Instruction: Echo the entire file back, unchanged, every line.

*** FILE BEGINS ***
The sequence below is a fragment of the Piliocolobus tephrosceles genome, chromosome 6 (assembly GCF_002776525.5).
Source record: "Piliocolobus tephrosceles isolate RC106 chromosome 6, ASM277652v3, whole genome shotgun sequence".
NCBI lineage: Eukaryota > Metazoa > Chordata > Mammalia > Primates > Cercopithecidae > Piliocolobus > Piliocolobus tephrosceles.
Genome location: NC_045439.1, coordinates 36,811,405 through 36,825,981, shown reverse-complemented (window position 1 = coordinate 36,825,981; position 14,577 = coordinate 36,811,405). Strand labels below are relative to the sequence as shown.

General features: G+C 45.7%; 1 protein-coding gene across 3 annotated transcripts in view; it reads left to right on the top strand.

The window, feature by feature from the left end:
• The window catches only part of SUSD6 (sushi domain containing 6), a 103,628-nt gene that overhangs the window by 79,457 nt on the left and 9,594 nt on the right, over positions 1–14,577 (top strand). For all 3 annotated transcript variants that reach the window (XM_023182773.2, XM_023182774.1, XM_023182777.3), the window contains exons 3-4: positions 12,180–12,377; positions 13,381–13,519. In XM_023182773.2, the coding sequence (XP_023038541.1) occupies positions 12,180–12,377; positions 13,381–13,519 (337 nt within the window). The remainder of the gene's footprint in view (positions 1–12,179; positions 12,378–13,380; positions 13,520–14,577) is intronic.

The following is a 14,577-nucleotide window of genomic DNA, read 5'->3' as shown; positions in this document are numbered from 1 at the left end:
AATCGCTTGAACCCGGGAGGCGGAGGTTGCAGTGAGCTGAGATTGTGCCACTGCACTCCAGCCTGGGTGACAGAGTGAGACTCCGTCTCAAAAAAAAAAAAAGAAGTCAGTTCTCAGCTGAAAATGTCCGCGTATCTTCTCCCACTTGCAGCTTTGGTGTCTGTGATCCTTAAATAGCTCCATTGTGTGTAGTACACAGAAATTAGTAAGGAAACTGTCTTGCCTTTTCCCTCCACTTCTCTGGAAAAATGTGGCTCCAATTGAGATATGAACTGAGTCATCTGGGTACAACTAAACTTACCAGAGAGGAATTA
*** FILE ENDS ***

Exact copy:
The sequence below is a fragment of the Piliocolobus tephrosceles genome, chromosome 6 (assembly GCF_002776525.5).
Source record: "Piliocolobus tephrosceles isolate RC106 chromosome 6, ASM277652v3, whole genome shotgun sequence".
NCBI lineage: Eukaryota > Metazoa > Chordata > Mammalia > Primates > Cercopithecidae > Piliocolobus > Piliocolobus tephrosceles.
Genome location: NC_045439.1, coordinates 36,811,405 through 36,825,981, shown reverse-complemented (window position 1 = coordinate 36,825,981; position 14,577 = coordinate 36,811,405). Strand labels below are relative to the sequence as shown.

General features: G+C 45.7%; 1 protein-coding gene across 3 annotated transcripts in view; it reads left to right on the top strand.

The window, feature by feature from the left end:
• The window catches only part of SUSD6 (sushi domain containing 6), a 103,628-nt gene that overhangs the window by 79,457 nt on the left and 9,594 nt on the right, over positions 1–14,577 (top strand). For all 3 annotated transcript variants that reach the window (XM_023182773.2, XM_023182774.1, XM_023182777.3), the window contains exons 3-4: positions 12,180–12,377; positions 13,381–13,519. In XM_023182773.2, the coding sequence (XP_023038541.1) occupies positions 12,180–12,377; positions 13,381–13,519 (337 nt within the window). The remainder of the gene's footprint in view (positions 1–12,179; positions 12,378–13,380; positions 13,520–14,577) is intronic.

The following is a 14,577-nucleotide window of genomic DNA, read 5'->3' as shown; positions in this document are numbered from 1 at the left end:
AATCGCTTGAACCCGGGAGGCGGAGGTTGCAGTGAGCTGAGATTGTGCCACTGCACTCCAGCCTGGGTGACAGAGTGAGACTCCGTCTCAAAAAAAAAAAAAGAAGTCAGTTCTCAGCTGAAAATGTCCGCGTATCTTCTCCCACTTGCAGCTTTGGTGTCTGTGATCCTTAAATAGCTCCATTGTGTGTAGTACACAGAAATTAGTAAGGAAACTGTCTTGCCTTTTCCCTCCACTTCTCTGGAAAAATGTGGCTCCAATTGAGATATGAACTGAGTCATCTGGGTACAACTAAACTTACCAGAGAGGAATTA